Use a “Barbell” Strategy for Better B2B Marketing


Share on LinkedIn

Many professional investors use a "barbell" strategy when constructing their portfolios. The barbell strategy was popularized in the early 2000's by Nassim Nicholas Taleb. Taleb has been a derivatives trader and a hedge fund manager, but he is best known as the author of The Black Swan and several other books regarding randomness, probability, and uncertainty.

The essence of the barbell strategy is investing simultaneously in extremely low-risk assets (such as U.S. Treasury bills) and extremely high-risk assets (like stock options or IPO's), while avoiding middle-of-the-road choices. The assets at the ends of the barbell have very different characteristics, and the investments are made with very different objectives in mind. Proponents argue that over time, a barbell strategy increases the odds of achieving superior overall returns.

The Barbell Strategy for B2B Marketing

A barbell is also an apt visual metaphor for B2B marketing. As the following diagram shows, the two components of the B2B marketing barbell are brand marketing and demand generation marketing. We now have persuasive evidence that companies must excel at both to produce superior marketing results.

The barbell metaphor is appropriate because brand marketing and demand generation differ in several major ways. Most importantly, they have fundamentally different objectives.

The objective of most brand marketing programs is to evoke changes in the minds of potential buyers. For example, such programs are often designed to:

  • Make potential buyers aware of the brand (company or product)
  • Cause potential buyers to remember or think of the brand when a need or buying situation arises
  • Cultivate favorable perceptions of the brand in the minds of potential buyers 
In contrast, the objective of demand generation programs is to elicit a behavioral response from potential buyers who are engaged in - or are at least ready to begin - an active buying process.
These dissimilar objectives call for different marketing tactics and messaging, and the following table highlights some of the important differences. For example, because brand marketing is primarily intended to influence the feelings and perceptions of potential buyers, the messaging usually needs to have a more emotional appeal. Demand generation messaging, on the other hand, usually works better when it is more rational.

Many companies have traditionally used separate teams for brand marketing and demand generation. This approach enables them to develop the specialized knowledge and skills needed to perform both marketing disciplines more effectively. Unfortunately, this approach often leads to the development of organizational silos that result in a disconnect between the company's brand marketing and demand generation efforts.
In a recent article, four McKinsey & Company consultants argued that this disconnect can have important negative implications. They wrote:  "For many companies, this split is inhibiting growth aspirations. Budget and impact conversations often become contentious:  performance marketers tout their ability to drive clicks while brand builders argue for longer-term investments . . ."
Some marketing thought leaders have argued that the solution to this problem is to integrate brand marketing and demand generation to create a single, so-called "full funnel" marketing discipline. The risk with this approach is that the specialized knowledge and skills required to excel at each discipline will be diluted.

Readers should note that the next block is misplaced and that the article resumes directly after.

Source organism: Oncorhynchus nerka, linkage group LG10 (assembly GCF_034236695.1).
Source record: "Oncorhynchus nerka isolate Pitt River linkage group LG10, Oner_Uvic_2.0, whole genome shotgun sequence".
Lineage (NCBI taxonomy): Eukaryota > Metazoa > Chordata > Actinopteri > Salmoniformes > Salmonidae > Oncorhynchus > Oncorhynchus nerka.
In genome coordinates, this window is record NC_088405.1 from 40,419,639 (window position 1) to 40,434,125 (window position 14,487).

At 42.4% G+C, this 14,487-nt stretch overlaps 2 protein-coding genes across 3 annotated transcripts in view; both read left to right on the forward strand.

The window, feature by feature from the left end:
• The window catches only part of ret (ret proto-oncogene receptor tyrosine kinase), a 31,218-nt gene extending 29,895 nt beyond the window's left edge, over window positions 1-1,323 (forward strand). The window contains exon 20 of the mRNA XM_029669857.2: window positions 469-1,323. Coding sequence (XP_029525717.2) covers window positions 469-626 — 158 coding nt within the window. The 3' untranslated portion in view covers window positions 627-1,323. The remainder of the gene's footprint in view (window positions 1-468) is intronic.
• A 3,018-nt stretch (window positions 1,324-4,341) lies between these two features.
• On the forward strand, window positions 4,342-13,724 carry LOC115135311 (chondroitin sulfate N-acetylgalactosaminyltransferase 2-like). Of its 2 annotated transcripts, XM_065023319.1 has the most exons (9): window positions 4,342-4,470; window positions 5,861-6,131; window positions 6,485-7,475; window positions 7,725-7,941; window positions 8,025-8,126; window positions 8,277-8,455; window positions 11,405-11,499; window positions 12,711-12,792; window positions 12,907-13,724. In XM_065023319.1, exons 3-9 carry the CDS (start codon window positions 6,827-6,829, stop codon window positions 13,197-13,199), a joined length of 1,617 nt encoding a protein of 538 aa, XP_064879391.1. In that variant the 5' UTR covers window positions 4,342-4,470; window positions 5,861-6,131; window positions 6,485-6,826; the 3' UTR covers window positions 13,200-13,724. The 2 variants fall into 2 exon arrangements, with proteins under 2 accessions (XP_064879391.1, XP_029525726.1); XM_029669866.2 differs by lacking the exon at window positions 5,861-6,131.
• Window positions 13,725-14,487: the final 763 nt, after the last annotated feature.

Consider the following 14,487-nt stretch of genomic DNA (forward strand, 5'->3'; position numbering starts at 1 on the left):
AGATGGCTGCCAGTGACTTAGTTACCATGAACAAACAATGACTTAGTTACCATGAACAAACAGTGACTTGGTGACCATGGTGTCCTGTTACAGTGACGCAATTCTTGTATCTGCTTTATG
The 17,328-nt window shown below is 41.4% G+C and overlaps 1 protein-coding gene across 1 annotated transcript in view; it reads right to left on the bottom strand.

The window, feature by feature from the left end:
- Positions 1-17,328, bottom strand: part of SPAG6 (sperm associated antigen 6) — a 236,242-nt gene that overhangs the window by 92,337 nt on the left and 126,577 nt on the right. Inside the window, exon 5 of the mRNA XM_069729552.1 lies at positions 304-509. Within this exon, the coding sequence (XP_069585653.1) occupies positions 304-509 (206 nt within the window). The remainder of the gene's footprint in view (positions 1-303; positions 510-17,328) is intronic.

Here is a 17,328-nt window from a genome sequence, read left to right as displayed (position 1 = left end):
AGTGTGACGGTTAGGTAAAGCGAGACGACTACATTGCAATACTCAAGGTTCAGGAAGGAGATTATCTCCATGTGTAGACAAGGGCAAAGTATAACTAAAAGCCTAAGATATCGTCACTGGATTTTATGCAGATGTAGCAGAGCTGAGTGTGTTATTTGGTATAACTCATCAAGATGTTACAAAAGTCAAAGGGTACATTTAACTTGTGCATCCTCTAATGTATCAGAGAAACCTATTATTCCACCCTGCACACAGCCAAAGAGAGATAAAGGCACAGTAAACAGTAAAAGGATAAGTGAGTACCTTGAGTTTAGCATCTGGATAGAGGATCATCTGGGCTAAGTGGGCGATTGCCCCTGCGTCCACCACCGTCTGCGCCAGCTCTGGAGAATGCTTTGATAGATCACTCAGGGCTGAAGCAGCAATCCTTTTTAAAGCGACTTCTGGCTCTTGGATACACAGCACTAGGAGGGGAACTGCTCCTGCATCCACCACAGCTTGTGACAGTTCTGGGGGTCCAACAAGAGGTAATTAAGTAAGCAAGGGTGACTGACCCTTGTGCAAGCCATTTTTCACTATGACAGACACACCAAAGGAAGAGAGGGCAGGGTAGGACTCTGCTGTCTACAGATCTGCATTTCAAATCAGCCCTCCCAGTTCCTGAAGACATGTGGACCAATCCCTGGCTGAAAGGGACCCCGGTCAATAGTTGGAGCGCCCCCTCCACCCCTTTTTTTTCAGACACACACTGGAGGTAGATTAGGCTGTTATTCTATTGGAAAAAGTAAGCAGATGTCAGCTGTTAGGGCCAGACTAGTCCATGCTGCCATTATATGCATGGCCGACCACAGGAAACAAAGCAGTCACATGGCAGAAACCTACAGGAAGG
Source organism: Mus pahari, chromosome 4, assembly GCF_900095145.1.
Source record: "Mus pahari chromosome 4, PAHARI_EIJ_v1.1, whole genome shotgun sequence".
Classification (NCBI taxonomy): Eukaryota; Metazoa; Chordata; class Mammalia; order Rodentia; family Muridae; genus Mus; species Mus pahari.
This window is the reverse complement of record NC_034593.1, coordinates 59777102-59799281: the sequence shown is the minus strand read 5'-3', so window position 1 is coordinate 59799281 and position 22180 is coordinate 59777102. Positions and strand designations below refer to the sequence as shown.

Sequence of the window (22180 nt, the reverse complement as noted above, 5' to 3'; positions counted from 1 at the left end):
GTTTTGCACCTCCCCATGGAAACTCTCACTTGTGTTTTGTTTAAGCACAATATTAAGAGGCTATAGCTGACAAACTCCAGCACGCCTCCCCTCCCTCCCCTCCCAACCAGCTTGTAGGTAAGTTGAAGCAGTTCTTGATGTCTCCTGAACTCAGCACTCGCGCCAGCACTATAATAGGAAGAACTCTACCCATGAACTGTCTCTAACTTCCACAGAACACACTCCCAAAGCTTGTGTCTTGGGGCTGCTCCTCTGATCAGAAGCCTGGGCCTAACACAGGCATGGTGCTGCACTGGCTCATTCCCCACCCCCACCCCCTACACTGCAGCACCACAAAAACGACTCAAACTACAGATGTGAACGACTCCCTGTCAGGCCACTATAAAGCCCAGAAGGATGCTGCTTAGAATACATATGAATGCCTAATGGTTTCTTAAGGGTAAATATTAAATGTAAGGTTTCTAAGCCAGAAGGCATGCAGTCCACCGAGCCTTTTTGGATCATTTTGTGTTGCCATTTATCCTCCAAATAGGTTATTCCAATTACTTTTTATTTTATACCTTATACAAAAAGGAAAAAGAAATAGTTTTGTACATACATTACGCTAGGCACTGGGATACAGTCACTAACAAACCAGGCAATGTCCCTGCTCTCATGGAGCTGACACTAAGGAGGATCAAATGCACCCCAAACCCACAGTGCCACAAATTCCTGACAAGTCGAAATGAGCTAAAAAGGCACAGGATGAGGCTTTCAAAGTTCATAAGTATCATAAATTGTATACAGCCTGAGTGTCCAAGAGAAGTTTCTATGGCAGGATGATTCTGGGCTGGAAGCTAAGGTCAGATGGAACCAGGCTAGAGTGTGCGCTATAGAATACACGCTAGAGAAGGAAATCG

The better solution is to improve the coordination of brand marketing and demand generation programs by improving the relationship between the two teams. Once again, a barbell provides a useful visual metaphor. Every barbell has a bar, and the following diagram depicts the major components of the bar that connects brand marketing and demand generation.

As the diagram shows, there are four keys to elevating the relationship between brand marketing and demand generation teams.
Recognized Interdependence - Brand marketers and demand gen marketers must recognize that the two functions are deeply interdependent, that they need each other, and that coordinated efforts are essential for success.
Shared Understanding - Marketers in both disciplines need to have a shared understanding of the fundamental factors that make up the marketing environment. This includes the brand purpose, the positioning of the brand (i.e. core value propositions), and the structure of the market (size, competitive landscape, customer buying processes, etc.).
Ongoing, Self-Directed Collaboration - Brand marketers and demand gen marketers need to work collaboratively on an ongoing basis, and this collaboration needs to occur naturally and spontaneously, at all levels of both functions, whenever and wherever it's needed.
Linked KPI's - Because of the significant differences between brand marketing and demand generation, it's not feasible for the two functions to use the same exact set of performance metrics. However, the two functions should share some KPI's, and it's particularly important to measure the impact of brand marketing on the performance of demand generation programs.

Top Image Courtesy of Lance Goyke via Flickr (CC).

Republished with author's permission from original post.

David Dodd
David Dodd is a B2B business and marketing strategist, author, and marketing content developer. He works with companies to develop and implement marketing strategies and programs that use compelling content to convert prospects into buyers.


Please use comments to add value to the discussion. Maximum one link to an educational blog post or article. We will NOT PUBLISH brief comments like "good post," comments that mainly promote links, or comments with links to companies, products, or services.

Please enter your comment!
Please enter your name here